The Fine Fifteen
1. New York Giants (11-2). What a weird way to clinch a division, licking wounds at home while Dallas choked in frigid Pittsburgh. G-men are 19-4 in the last 53 weeks. But one thing they have to be concerned with is how they struggled without the deep threat of Plaxico Burress. And that's not going to change. They've got the formidable, and angry, Dallas secondary to contend with next week, deep in the heart of Texas.
2. Tennessee (12-1). Titans not only clinched the division with the rout of the Browns. They also clinched a first-round bye. Now Jeff Fisher -- who told me earlier this year he's going to play the 16-game season all-out -- will have to make the same decision Tony Dungy's made for years: Do you take the foot off the gas in the last couple of weeks to avoid the risk of injury? No, coach, no. Don't do it.
3. Pittsburgh (10-3). My in-laws are from Pittsburgh, so I know what I'm talking about here: DeShea Townsend will never have to buy a shot and a beer in that town again.
4. Indianapolis (9-4). Haven't lost since the night of that weird rainout in Game 5 of the World Series.
5. Baltimore (9-4). Six minutes into what we all thought would be a good game, everyone's reaching for their clickers. That was the varsity against the JV last night.
6. Philadelphia (7-5-1). I know it's only two games, after a succession of bad ones, but this is not a team you want to be playing right now. Not with Brian Westbrook producing 166 yards a game over the last two weeks, not with Jim Johnson's defense playing superbly.
7. Tampa Bay (9-3). Lost at New Orleans, lost at Denver, lost at Dallas. Play at Carolina tonight. It's schneid-busting time. The Bucs are going to win a big roadie.
8. Denver (8-5). Broncs are 4-1 in their last five, with a three-game lead on San Diego with three to play. They're shaky, and frightfully young, but they could give somebody a tough game in January.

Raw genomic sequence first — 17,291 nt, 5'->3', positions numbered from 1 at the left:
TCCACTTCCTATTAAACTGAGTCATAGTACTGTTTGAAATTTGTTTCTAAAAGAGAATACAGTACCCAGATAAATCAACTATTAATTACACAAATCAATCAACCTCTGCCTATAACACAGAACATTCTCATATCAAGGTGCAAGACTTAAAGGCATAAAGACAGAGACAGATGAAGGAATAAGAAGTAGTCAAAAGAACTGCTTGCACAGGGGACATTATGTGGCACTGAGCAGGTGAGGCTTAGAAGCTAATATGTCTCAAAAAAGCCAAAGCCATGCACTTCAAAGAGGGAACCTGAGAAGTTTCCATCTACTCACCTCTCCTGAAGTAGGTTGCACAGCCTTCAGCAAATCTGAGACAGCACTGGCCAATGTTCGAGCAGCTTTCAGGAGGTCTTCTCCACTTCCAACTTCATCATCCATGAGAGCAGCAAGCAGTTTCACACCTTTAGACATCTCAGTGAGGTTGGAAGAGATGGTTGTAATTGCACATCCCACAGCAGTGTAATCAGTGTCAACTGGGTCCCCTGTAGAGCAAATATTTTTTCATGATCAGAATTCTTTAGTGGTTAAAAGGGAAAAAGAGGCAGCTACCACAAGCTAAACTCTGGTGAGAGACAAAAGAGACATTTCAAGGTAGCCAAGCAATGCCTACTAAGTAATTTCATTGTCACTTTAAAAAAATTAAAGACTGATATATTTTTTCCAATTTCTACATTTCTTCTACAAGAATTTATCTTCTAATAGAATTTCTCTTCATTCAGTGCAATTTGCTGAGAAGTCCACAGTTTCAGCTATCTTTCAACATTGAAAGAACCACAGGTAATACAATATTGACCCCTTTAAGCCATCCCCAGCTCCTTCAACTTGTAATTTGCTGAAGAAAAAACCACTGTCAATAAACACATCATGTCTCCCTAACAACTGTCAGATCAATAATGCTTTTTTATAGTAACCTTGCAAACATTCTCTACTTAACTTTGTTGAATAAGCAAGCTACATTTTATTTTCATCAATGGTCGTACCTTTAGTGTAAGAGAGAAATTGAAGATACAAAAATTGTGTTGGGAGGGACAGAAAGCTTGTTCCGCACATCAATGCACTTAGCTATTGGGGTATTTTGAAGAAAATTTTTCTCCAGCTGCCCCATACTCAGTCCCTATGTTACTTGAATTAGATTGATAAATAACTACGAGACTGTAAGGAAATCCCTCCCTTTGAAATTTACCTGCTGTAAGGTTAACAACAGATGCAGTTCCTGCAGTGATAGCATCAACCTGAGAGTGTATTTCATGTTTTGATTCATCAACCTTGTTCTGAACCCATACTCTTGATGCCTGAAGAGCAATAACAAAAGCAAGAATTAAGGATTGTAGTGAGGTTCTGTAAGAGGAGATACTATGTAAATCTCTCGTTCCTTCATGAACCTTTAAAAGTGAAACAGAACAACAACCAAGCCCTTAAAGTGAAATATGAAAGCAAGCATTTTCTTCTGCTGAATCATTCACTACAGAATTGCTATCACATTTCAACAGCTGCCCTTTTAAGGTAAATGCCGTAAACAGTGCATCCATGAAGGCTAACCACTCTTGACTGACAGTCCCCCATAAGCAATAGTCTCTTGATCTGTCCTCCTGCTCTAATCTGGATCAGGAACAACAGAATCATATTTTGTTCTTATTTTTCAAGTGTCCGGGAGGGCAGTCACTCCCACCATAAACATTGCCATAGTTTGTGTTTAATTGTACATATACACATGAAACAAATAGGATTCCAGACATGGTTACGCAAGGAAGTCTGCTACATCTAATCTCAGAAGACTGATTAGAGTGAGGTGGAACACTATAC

9. Atlanta (8-5). Tampa Bay comes to the Georgia Dome next week, so Sunday's loss has to go in the rear-view mirror soon.
10. Carolina (9-3). The NFL did a good job on the schedule this year, though I'm sure John Fox might argue. I say it's good because all the contenders in the NFC have tough tests left. Check out the Panthers quartet: Tampa Bay, Denver, at the Giants, at New Orleans. Whoa.
13. Miami (8-5). The Dolphins are the winningest NFL team in history on Canadian soil. Or Canadian FieldTurf.
14. Arizona (8-5). Still, don't ask me if they can beat anyone in January.
15. (tie) Minnesota (8-5). I have to hand it to Jared Allen: He is one gutsy football player, the kind who could have played on the same field with Gino Marchetti or Deacon Jones or Joe Greene and been an asset. He got a sack on a bum wheel Sunday, giving him 12.5 for the year, the most by a Viking since Jon Randle in 1997.
15. (tie) New York Jets (8-5). Two weeks ago they were America's sweethearts after whipping Tennessee. Today they're ... they're ... well, bordering on awful. One third-down conversion at San Francisco, 20 minutes of possession time? They'll be lucky if the AFC East comes down to the winner of the Week 17 game between them and the Dolphins.
Quote of the Week I
"People get too preoccupied with style points. That was a beautiful football game.''
-- Steelers coach Mike Tomlin, after the Steelers scored 17 points in the last eight minutes to shock the Cowboys.
Quote of the Week II